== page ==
Westerplatte: The Start of World War II

Westerplatte: The Start of World War II

Do you know where the 2nd world war started? Or, to be more precise, where the first shots were fired? I knew it was in Poland, but I had no idea where exactly until I visited the city of Gdansk.

Just outside the city lies a small peninsula named “Westerplatte.” This was the scene of the first battle of world war II. It now functions as a memorial site and it hosts a small museum. During my visit to Gdansk, I took the short boat ride to this historic site to find out what happened exactly.

September 1st, 1939, early in the morning. A German battleship the “Schleswig-Holstein” is docked in the harbor of Danzig (now known as Gdansk). Officially, the ship is paying the city a “courtesy visit.” The real reason for its presence is about to unveil itself.

At 04:45am, the vessel opens fire on the Polish settlements that defend the Westerplatte. Soon after, German infantry units disembark to join the attack. A fierce battle arose, as the Polish defenders fought back from well-concealed positions, causing heavy casualties on the Germans, who were forced to retreat.

Another two assaults were attempted the same day, but the Polish soldiers managed to fight off both attacks. The Germans, surprised by the resistance they encountered, bombarded the Polish positions repeatedly with heavy artillery. In addition, the German Airforce (the Luftwaffe) carried out several bombing raids.

The Polish troops were heavily outnumbered. A small group of 180 men was facing over 3000 Germans. They fought heroically for their motherland and managed to repel the German attacks for an astonishing seven days.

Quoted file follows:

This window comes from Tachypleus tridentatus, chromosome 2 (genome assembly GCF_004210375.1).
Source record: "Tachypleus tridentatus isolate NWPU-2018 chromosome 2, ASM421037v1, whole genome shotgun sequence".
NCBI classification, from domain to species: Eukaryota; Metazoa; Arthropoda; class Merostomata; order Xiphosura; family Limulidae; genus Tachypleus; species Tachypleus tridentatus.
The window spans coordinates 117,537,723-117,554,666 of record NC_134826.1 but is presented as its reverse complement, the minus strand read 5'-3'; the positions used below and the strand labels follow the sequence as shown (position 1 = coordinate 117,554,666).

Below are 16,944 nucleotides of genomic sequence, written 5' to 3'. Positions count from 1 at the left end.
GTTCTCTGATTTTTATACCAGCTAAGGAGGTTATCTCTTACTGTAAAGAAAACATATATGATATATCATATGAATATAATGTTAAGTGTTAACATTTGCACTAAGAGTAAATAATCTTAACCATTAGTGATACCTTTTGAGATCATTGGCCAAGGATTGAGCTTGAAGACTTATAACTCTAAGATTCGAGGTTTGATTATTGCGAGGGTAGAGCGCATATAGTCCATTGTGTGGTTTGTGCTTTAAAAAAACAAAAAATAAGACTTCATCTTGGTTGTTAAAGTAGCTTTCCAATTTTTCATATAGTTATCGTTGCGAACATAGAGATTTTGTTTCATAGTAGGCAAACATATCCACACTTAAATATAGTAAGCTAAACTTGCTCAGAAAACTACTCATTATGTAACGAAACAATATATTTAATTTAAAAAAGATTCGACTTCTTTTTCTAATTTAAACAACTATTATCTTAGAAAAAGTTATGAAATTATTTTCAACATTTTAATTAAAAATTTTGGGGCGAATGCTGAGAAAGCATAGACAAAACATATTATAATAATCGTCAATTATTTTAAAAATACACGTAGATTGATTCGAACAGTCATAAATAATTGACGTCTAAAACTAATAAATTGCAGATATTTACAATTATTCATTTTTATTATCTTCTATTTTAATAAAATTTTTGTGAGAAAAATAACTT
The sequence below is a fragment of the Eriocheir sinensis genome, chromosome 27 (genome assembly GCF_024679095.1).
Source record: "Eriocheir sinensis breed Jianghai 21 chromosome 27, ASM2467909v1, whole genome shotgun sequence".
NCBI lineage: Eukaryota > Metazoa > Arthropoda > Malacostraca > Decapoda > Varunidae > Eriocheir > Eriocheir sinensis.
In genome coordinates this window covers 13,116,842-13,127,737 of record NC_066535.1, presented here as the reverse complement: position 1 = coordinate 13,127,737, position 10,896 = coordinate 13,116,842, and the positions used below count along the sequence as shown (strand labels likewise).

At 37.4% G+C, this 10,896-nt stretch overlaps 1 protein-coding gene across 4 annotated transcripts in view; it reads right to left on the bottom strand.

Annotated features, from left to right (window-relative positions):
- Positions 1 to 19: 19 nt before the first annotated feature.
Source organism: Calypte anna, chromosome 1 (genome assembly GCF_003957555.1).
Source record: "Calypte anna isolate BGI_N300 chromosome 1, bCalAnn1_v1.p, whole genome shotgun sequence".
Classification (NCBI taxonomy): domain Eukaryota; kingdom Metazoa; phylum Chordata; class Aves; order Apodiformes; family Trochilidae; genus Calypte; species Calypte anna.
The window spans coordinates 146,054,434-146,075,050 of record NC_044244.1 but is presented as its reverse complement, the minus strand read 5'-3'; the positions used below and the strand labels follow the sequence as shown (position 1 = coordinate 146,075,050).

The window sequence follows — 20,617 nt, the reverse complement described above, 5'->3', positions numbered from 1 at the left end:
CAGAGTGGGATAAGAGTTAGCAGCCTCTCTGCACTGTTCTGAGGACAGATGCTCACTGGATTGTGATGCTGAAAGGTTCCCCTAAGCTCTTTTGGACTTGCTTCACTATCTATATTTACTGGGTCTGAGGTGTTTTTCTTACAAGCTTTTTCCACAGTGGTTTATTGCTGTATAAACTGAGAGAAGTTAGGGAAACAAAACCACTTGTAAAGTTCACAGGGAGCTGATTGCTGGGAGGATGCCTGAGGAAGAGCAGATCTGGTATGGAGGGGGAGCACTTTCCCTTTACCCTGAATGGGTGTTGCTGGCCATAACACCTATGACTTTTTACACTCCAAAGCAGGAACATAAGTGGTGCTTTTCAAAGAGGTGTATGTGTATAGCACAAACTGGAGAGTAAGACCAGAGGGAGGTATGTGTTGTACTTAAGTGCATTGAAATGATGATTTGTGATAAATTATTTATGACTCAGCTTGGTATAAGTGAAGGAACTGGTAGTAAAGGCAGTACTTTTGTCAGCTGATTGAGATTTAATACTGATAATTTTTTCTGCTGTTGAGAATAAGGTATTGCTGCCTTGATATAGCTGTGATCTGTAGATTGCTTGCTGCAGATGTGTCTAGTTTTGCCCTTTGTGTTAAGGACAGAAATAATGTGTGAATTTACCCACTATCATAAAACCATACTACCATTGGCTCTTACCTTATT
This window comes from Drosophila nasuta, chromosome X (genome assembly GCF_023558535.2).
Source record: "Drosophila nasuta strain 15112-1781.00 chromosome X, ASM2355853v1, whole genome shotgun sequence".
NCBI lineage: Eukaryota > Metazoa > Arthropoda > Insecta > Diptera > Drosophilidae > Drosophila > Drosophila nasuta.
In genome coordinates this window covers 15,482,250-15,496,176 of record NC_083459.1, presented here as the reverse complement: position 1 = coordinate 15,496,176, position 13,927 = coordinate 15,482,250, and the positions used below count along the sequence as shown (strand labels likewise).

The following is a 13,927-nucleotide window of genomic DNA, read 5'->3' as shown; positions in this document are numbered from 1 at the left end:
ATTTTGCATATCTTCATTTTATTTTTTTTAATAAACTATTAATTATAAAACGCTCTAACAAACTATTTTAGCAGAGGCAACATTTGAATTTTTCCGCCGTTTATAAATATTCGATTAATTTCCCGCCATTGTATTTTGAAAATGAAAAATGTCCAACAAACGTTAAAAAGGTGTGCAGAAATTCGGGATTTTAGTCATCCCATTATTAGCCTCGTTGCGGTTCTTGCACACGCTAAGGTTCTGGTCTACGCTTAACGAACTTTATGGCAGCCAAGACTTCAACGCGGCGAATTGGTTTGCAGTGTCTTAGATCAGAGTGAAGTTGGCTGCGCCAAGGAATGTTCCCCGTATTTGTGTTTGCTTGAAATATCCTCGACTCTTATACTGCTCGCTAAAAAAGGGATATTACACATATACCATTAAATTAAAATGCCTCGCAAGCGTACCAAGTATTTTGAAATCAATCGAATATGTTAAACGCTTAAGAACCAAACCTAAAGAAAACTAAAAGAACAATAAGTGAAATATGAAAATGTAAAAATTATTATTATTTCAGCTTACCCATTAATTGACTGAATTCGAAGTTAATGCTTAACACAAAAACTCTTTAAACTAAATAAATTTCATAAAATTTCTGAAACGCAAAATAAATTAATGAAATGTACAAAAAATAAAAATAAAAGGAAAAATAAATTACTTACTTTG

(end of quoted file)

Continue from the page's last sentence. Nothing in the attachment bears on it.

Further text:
Being out of supplies and ammunition and with no reinforcements on the way, the Polish commander Sucharski found himself in a desperate situation. Surrender was the only option.

As I walked around the area, I came across several ruins and bunkers, one of which was almost untouched. Quite astonishing, giving the intensity of the fighting that had occurred 70 years back.

A small outdoor exhibition is on display, featuring the history of the Westerplatte, not just during the war but also the role it played in earlier and later years. It was originally developed as a spa resort, until the Polish Army turned it into a military depot, due to its strategic position.

In memory of the heroic soldiers who defended the peninsula during the war, a monument has been put up. Only about 20 Polish soldiers lost their lives during the battle. German casualties were at least ten times higher. This served as an inspiration for the Polish Army fighting elsewhere in Poland and the battle is still regarded as a symbol of resistance to the invasion.

Facing the memorial site is an open field. The trees that have been planted on its edge each have a letter attached to it. Together they form the Polish phrase “never war again.”

To get an idea of what the start of the battle looked like, you can watch the bombardment of the Westerplatte by the German battle ship Schleswig-Holstein in the video below.